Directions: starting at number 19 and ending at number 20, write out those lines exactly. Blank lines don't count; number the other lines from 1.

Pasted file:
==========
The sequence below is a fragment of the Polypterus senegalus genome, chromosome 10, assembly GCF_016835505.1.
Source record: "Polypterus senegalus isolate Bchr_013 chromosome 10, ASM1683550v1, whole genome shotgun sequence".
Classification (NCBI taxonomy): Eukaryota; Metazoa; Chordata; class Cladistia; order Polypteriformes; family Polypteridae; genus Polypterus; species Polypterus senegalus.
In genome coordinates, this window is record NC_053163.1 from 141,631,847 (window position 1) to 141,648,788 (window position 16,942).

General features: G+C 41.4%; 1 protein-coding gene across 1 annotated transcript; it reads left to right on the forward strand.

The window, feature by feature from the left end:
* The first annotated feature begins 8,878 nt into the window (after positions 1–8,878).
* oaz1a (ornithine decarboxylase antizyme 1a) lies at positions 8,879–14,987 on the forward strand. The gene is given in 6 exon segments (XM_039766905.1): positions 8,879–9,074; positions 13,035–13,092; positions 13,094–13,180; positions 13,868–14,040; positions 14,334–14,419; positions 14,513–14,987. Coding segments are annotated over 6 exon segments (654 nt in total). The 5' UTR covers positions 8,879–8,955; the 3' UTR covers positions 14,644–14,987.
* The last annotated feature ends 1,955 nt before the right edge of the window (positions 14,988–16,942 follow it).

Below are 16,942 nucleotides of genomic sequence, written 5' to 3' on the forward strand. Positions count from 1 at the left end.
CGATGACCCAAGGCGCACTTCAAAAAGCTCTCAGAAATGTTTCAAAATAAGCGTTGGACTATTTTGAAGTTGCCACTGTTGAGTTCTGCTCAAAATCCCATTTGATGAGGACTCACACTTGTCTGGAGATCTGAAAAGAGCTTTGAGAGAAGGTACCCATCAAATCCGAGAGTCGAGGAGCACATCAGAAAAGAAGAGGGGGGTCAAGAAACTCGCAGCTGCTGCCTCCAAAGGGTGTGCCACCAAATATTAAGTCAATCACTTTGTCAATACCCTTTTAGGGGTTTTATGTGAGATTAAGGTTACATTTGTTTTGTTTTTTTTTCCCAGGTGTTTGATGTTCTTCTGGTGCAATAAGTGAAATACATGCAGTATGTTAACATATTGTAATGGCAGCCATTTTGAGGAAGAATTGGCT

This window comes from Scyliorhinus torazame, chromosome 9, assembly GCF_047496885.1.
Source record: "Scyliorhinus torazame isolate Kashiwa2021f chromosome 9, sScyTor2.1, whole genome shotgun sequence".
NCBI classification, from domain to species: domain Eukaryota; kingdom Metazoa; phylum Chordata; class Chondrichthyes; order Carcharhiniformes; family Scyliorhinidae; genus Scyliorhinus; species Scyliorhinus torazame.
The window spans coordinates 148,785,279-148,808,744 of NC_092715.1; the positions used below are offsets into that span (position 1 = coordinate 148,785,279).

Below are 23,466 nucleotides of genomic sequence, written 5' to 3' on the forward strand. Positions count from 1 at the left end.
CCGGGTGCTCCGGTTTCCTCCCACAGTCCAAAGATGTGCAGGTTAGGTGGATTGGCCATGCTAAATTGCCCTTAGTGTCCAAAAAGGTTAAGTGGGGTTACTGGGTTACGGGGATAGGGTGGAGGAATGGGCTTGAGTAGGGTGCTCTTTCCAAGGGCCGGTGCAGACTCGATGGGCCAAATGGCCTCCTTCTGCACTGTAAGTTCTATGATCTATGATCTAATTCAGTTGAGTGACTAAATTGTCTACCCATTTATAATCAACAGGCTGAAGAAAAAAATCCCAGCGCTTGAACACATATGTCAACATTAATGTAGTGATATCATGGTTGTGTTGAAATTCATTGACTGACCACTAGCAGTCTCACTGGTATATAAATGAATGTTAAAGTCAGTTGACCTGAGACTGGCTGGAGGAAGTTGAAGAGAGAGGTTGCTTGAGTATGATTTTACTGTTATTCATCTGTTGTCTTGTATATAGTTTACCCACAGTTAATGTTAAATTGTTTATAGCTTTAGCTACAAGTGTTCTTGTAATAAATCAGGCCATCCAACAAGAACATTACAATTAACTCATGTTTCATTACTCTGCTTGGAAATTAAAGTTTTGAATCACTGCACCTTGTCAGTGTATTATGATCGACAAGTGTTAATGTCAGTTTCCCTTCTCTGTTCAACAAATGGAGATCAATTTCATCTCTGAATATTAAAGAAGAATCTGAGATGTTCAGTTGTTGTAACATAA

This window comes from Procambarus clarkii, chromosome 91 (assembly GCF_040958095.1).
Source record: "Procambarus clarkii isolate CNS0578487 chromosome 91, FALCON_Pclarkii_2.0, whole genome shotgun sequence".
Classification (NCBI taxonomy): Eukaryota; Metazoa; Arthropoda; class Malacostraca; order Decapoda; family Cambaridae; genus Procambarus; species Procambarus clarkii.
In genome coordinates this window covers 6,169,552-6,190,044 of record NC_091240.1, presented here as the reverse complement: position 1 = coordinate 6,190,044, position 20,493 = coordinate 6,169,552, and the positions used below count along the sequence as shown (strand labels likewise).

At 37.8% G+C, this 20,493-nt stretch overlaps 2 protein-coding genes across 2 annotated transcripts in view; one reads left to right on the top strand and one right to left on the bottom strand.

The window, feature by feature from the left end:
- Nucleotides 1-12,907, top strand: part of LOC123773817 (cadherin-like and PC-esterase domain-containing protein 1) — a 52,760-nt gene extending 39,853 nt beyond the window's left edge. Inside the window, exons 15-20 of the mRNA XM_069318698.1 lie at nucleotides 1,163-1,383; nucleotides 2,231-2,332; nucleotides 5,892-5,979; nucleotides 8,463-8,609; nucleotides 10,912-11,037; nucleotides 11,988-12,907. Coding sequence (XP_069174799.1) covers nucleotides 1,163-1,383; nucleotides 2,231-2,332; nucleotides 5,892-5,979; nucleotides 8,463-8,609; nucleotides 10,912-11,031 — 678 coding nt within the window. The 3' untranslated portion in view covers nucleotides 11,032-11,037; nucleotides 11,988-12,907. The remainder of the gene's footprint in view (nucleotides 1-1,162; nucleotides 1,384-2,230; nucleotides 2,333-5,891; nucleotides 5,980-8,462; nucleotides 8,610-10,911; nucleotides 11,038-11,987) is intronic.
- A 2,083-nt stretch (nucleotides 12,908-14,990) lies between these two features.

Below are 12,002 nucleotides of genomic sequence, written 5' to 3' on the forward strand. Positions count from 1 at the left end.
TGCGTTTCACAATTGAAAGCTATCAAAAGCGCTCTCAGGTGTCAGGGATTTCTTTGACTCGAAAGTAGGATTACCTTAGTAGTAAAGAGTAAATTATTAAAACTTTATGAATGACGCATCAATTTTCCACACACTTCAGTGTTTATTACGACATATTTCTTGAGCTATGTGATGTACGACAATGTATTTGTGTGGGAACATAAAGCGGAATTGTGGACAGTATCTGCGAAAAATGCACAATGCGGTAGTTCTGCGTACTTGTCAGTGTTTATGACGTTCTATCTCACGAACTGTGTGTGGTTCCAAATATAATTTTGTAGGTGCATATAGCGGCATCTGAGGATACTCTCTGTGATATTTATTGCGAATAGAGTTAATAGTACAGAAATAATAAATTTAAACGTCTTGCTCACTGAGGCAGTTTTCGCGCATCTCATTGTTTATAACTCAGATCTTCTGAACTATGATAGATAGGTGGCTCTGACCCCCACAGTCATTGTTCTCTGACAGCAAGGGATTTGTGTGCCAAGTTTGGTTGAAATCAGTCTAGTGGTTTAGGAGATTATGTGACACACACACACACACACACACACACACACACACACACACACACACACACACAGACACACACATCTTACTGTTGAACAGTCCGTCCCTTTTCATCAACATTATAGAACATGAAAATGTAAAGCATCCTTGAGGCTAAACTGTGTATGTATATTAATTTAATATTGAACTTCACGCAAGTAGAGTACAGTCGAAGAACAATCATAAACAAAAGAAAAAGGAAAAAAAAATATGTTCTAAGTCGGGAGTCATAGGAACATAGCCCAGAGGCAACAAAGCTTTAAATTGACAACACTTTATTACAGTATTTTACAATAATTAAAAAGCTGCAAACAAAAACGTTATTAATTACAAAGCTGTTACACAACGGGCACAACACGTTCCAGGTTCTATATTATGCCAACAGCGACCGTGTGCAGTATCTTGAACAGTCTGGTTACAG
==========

Source record: "Procambarus clarkii isolate CNS0578487 chromosome 91, FALCON_Pclarkii_2.0, whole genome shotgun sequence".
Classification (NCBI taxonomy): Eukaryota; Metazoa; Arthropoda; class Malacostraca; order Decapoda; family Cambaridae; genus Procambarus; species Procambarus clarkii.